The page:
The Great War Chief Joseph of the Nez PercÚ
and his lieutenants, White Bird and
Far in the Northwest of
our country live the Chopunnish or Nez Perce Indians, a powerful tribe.
Chopunnish is an Indian word, but Nez Perce is French and means pierced noses. The name
comes from the fact that these Indians used to pierce their noses and wear rings in them,
just as some ladies we know pierce their ears and wear fine earrings.
The men of the tribe are large and tall and strong, and they are
very proud and warlike. Every year they went far away, even one thousand miles, to hunt
buffalo, while the women planted little patches of Indian corn and the boys rode ponies or
fished for salmon in the rivers. Now and then the Nez Perces fought, as all Indians do,
and their enemies were especially the Blackfeet and Snakes, but they never killed a white
man. Governor Stevens, one of the first white governors, gave these Indians a large tract
of land bigger than New York State, where they lived and were very happy. After a while
some missionaries came to live among them and started a big school where many Indian
children studied and learned the white men's ways. Among these Indian children were two
boys, the sons of a powerful chief called Old Joseph. Young Joseph and Ollicut went to the
school for a short time, but while they were still very small their father became angry
with another chief and moved off to Wallowa, a place far away on the Nez Perce
Then the white people began to see that this country was a good
place to live in, and they asked Uncle Sam to give them some of it. Most of the Indians
agreed to sell part of their big reservation and live on a part called the Lapwai lands,
or reservation, but after this was arranged it was found that several bands of Nez Perces
lived outside of this smaller reservation the White Birds under their leader, White Bird;
other Indians under a chief called Looking-Glass; several other bands, and some Indians
led by Young Joseph, who had become their chief after Old Joseph died. These many bands of
Nez Perces came together and made Young Joseph their chief. They said that the other Nez
Perces had no right to sell their land, and that they did not wish to leave their homes.
In April, 1877, I took some soldiers and went to a fort near
Walla Walla, Washington, many miles south of Fort Lapwai. Here I met Ollicut, who came to
represent his brother, who was sick. At his request I agreed to meet Joseph and his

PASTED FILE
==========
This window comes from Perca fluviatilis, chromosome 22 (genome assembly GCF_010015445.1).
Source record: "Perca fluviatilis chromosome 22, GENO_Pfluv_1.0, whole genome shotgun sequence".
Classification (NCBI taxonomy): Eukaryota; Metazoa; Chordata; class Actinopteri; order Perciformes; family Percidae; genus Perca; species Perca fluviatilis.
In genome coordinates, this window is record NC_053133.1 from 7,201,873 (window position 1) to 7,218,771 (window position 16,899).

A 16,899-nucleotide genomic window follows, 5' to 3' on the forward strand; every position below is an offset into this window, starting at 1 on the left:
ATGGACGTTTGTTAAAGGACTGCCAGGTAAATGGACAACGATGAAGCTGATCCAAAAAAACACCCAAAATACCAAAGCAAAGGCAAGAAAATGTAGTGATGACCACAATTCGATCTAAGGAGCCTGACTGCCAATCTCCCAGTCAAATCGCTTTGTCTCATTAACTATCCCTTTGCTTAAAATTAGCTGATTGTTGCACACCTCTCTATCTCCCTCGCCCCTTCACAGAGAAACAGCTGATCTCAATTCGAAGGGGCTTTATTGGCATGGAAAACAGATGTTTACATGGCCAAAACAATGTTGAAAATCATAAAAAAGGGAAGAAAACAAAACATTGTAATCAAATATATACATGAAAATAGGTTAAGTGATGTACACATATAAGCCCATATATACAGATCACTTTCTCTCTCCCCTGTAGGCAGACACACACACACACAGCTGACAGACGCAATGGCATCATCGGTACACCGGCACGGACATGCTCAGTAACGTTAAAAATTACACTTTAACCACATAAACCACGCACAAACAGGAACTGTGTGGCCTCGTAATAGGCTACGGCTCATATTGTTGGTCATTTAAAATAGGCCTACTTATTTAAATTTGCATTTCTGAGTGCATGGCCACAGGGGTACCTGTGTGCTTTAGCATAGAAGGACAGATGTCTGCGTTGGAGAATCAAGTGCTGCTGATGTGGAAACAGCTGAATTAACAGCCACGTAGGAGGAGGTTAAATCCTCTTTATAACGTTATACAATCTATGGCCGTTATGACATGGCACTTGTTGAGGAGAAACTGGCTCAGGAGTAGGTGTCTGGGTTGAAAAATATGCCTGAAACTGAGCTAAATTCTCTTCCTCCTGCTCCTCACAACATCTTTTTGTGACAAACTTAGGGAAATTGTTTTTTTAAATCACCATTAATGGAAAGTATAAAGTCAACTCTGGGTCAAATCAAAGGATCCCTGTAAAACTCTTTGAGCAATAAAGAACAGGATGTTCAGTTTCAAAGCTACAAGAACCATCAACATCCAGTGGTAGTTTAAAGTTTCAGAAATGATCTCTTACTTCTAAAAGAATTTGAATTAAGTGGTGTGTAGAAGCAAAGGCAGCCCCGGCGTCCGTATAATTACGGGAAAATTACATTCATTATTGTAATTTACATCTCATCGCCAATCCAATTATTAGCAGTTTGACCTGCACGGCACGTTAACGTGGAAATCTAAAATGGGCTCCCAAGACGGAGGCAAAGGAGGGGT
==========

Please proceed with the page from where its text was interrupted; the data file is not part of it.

friends or Tillicums in twelve days at Lapwai, Idaho, and we all hoped that the meeting
would result in a good peace. When I arrived at Fort Lapwai twelve days later an immense
tent was ready for the council. Joseph, with about fifty Indians, had spent the night near
by in handsome Indian lodges. His many ponies, watched by Indian lads, were feeding on the
banks of Lapwai Creek. All was excitement, as with some officers I waited for the Indians
to come that sunny morning to the "big talk." At last they came, riding slowly
up the grassy valley, a long rank of men, all on ponies, followed by the women and
children. Joseph and Ollicut rode side by side. The faces of all the Indians were painted
bright red, the paint covering the partings of the hair, the braids of the warriors' hair
tied with strips of white and scarlet. No weapons were in sight except tomahawk-pipes and sheath-knives
in their belts. Everything was ornamented with beads. The women wore bright-colored shawls
and skirts of cotton to the top of their moccasins.
They all came up and formed a line facing our square inclosure; then
they began a song. The song was wild and shrill and fierce, yet so plaintive at times it
was almost like weeping, and made us sorry for them, although we could not but be glad
that there were not five hundred instead of fifty.
They turned off to the right and swept around outside our fence,
keeping up the strange song all the way around the fort, where it broke up into irregular
bubblings like mountain streams tumbling over stones.
Then the women and children rode away at a gallop and the braves,
leaving their ponies, came in all in a single file with Joseph ahead. They passed us each
one formally shaking hands, and then we all sat down in the big tent. After a prayer I
spoke to Joseph and told him that his brother Ollicut had said to me twelve days ago in
Walla Walla that he wished to see me now I was ready to listen to what he wished to say. Joseph then said
that White Bird's Indians were coming; they were to be here soon and we must not be in a
hurry, but wait for them. So we put off the "big talk" till the next day.
Again the Indians went through the same performance and again we